After the weekend "no" vote of Greece, the question investors must try to answer is when Greece can be deemed to have exited the Euro? In one sense the functioning part of the Greek economy will not leave – an illegal economy based on physical Euros would exist alongside an electronic drachma (parallels to dollar use in Argentina or the Soviet Union).
In another sense, Greece has left the Euro already. A Euro in a Greek bank is clearly perceived as having less worth than a Euro in a Greek person's hands, and as having less worth than a Euro in another part of the Euro area.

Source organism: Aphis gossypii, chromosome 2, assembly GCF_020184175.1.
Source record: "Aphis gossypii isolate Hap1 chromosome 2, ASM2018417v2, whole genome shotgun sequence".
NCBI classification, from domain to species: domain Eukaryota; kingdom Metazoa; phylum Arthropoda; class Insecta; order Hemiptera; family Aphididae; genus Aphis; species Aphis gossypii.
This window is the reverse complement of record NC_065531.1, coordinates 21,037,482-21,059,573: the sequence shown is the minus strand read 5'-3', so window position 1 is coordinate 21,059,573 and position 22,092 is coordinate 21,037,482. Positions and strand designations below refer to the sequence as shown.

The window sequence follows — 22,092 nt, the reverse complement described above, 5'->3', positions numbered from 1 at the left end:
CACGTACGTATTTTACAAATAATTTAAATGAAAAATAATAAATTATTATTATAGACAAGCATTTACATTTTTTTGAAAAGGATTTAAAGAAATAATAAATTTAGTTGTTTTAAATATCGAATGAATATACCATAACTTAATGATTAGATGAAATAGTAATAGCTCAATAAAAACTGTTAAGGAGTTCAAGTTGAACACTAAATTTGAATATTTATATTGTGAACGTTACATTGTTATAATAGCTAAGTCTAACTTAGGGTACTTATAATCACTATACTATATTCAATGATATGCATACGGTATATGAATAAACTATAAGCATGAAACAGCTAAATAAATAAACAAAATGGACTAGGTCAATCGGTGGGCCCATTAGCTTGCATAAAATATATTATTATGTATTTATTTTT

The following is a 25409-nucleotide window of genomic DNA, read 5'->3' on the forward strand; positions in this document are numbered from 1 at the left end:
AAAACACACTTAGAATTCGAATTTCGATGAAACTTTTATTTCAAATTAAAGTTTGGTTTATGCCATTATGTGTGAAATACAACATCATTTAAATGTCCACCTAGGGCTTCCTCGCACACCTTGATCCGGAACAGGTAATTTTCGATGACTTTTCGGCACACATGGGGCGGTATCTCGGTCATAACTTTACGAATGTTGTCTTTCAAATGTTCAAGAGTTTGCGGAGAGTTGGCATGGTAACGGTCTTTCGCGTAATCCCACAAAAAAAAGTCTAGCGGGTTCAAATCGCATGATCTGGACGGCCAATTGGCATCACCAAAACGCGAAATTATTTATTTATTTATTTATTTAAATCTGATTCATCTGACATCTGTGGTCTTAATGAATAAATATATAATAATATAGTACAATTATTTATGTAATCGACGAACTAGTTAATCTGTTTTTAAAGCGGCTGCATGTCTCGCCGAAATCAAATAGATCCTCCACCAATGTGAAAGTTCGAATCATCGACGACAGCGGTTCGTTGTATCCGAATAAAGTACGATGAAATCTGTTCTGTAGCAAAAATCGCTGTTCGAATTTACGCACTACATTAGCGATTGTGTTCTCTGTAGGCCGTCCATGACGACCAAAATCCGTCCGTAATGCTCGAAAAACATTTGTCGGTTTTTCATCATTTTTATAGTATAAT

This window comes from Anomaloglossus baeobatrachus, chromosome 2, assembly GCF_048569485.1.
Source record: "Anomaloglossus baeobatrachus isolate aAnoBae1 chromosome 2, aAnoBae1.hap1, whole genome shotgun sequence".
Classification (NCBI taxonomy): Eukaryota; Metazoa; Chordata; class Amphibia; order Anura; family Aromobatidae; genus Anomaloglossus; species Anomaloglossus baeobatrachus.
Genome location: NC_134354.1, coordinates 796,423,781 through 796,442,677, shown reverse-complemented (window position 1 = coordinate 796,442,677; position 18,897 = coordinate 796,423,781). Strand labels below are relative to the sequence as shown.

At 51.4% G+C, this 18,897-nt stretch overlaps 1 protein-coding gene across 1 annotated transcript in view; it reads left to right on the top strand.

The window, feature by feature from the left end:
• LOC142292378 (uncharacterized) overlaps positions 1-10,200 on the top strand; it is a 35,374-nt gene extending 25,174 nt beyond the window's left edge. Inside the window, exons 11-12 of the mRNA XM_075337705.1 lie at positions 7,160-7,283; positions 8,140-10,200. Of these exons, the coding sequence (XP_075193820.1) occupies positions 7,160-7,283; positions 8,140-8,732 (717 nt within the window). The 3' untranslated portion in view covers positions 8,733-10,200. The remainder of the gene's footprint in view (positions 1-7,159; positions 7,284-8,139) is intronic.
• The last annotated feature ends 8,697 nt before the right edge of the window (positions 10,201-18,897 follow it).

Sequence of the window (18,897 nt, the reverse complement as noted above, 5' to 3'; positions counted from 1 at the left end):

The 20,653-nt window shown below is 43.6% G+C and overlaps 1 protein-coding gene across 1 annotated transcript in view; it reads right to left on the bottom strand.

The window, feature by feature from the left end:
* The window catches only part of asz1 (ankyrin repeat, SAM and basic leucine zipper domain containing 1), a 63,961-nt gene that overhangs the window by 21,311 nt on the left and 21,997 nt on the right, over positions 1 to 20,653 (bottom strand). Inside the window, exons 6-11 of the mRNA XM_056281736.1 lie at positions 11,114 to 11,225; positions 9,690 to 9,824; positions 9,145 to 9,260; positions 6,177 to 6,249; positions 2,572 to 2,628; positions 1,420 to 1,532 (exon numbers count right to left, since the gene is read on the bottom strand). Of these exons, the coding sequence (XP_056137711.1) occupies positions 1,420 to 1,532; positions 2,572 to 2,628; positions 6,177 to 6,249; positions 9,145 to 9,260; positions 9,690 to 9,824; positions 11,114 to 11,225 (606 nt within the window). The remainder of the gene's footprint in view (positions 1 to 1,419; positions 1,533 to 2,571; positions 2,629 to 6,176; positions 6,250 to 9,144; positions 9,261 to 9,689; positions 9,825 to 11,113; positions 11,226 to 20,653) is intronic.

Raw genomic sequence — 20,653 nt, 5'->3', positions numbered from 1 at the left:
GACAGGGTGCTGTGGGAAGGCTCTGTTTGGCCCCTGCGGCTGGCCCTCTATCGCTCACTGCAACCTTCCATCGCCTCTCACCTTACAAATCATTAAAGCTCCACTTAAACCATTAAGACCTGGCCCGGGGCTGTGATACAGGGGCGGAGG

Exit from the Euro can probably be assumed if the Greek government makes payments in anything other than Euros (IOUs, drachma, etc.). At that point it will be possible to calculate a black market exchange rate for the de facto drachma by comparing prices in hard Euro currency with prices in exchange for whatever the government uses for payments.
Contagion risks really start when the depreciation of a de facto drachma is known- it quantifies the risks bank depositors have in other countries, as to the potential losses on their bank deposits. It is worth noting that once again opinion polls utterly failed to predict this outcome – creating problems for markets seeking to interpret politics.